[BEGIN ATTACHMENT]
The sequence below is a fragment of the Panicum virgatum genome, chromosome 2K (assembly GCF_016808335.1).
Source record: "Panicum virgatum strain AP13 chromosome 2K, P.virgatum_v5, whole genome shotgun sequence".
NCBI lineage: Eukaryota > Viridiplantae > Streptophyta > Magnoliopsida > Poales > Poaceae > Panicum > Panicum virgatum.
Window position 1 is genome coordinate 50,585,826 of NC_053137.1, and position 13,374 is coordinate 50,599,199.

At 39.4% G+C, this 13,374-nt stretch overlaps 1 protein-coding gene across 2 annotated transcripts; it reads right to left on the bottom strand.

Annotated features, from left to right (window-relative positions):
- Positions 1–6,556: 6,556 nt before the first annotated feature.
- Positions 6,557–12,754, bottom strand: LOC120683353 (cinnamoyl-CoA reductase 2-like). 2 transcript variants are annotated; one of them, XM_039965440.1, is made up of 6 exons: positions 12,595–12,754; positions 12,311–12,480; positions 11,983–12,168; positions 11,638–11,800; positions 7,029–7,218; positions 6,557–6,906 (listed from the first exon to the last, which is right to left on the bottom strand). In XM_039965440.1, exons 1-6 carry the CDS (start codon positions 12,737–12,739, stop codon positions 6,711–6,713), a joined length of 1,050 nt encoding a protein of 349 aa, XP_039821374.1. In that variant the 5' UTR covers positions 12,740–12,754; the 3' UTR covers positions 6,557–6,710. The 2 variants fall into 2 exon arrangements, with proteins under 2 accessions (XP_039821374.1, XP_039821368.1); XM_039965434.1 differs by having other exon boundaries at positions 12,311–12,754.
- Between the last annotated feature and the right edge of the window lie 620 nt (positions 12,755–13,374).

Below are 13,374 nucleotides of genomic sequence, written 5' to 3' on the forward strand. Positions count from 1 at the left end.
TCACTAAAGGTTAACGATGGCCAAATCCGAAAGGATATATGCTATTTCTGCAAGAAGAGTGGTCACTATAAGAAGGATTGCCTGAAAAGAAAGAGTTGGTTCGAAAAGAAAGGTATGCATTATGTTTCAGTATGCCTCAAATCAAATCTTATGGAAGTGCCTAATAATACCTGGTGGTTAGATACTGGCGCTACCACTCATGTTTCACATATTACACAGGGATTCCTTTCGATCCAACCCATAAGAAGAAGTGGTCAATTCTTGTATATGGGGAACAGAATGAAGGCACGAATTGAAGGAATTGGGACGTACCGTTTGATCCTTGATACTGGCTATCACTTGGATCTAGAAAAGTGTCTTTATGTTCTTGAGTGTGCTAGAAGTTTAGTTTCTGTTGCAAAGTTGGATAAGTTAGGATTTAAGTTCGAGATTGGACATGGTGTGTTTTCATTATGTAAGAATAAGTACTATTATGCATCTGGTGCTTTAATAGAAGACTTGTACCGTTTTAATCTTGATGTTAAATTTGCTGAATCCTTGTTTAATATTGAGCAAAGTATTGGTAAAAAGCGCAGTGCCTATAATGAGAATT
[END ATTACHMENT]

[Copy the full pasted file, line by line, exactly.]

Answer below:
The sequence below is a fragment of the Panicum virgatum genome, chromosome 2K (assembly GCF_016808335.1).
Source record: "Panicum virgatum strain AP13 chromosome 2K, P.virgatum_v5, whole genome shotgun sequence".
NCBI lineage: Eukaryota > Viridiplantae > Streptophyta > Magnoliopsida > Poales > Poaceae > Panicum > Panicum virgatum.
Window position 1 is genome coordinate 50,585,826 of NC_053137.1, and position 13,374 is coordinate 50,599,199.

At 39.4% G+C, this 13,374-nt stretch overlaps 1 protein-coding gene across 2 annotated transcripts; it reads right to left on the bottom strand.

Annotated features, from left to right (window-relative positions):
- Positions 1–6,556: 6,556 nt before the first annotated feature.
- Positions 6,557–12,754, bottom strand: LOC120683353 (cinnamoyl-CoA reductase 2-like). 2 transcript variants are annotated; one of them, XM_039965440.1, is made up of 6 exons: positions 12,595–12,754; positions 12,311–12,480; positions 11,983–12,168; positions 11,638–11,800; positions 7,029–7,218; positions 6,557–6,906 (listed from the first exon to the last, which is right to left on the bottom strand). In XM_039965440.1, exons 1-6 carry the CDS (start codon positions 12,737–12,739, stop codon positions 6,711–6,713), a joined length of 1,050 nt encoding a protein of 349 aa, XP_039821374.1. In that variant the 5' UTR covers positions 12,740–12,754; the 3' UTR covers positions 6,557–6,710. The 2 variants fall into 2 exon arrangements, with proteins under 2 accessions (XP_039821374.1, XP_039821368.1); XM_039965434.1 differs by having other exon boundaries at positions 12,311–12,754.
- Between the last annotated feature and the right edge of the window lie 620 nt (positions 12,755–13,374).

Below are 13,374 nucleotides of genomic sequence, written 5' to 3' on the forward strand. Positions count from 1 at the left end.
TCACTAAAGGTTAACGATGGCCAAATCCGAAAGGATATATGCTATTTCTGCAAGAAGAGTGGTCACTATAAGAAGGATTGCCTGAAAAGAAAGAGTTGGTTCGAAAAGAAAGGTATGCATTATGTTTCAGTATGCCTCAAATCAAATCTTATGGAAGTGCCTAATAATACCTGGTGGTTAGATACTGGCGCTACCACTCATGTTTCACATATTACACAGGGATTCCTTTCGATCCAACCCATAAGAAGAAGTGGTCAATTCTTGTATATGGGGAACAGAATGAAGGCACGAATTGAAGGAATTGGGACGTACCGTTTGATCCTTGATACTGGCTATCACTTGGATCTAGAAAAGTGTCTTTATGTTCTTGAGTGTGCTAGAAGTTTAGTTTCTGTTGCAAAGTTGGATAAGTTAGGATTTAAGTTCGAGATTGGACATGGTGTGTTTTCATTATGTAAGAATAAGTACTATTATGCATCTGGTGCTTTAATAGAAGACTTGTACCGTTTTAATCTTGATGTTAAATTTGCTGAATCCTTGTTTAATATTGAGCAAAGTATTGGTAAAAAGCGCAGTGCCTATAATGAGAATT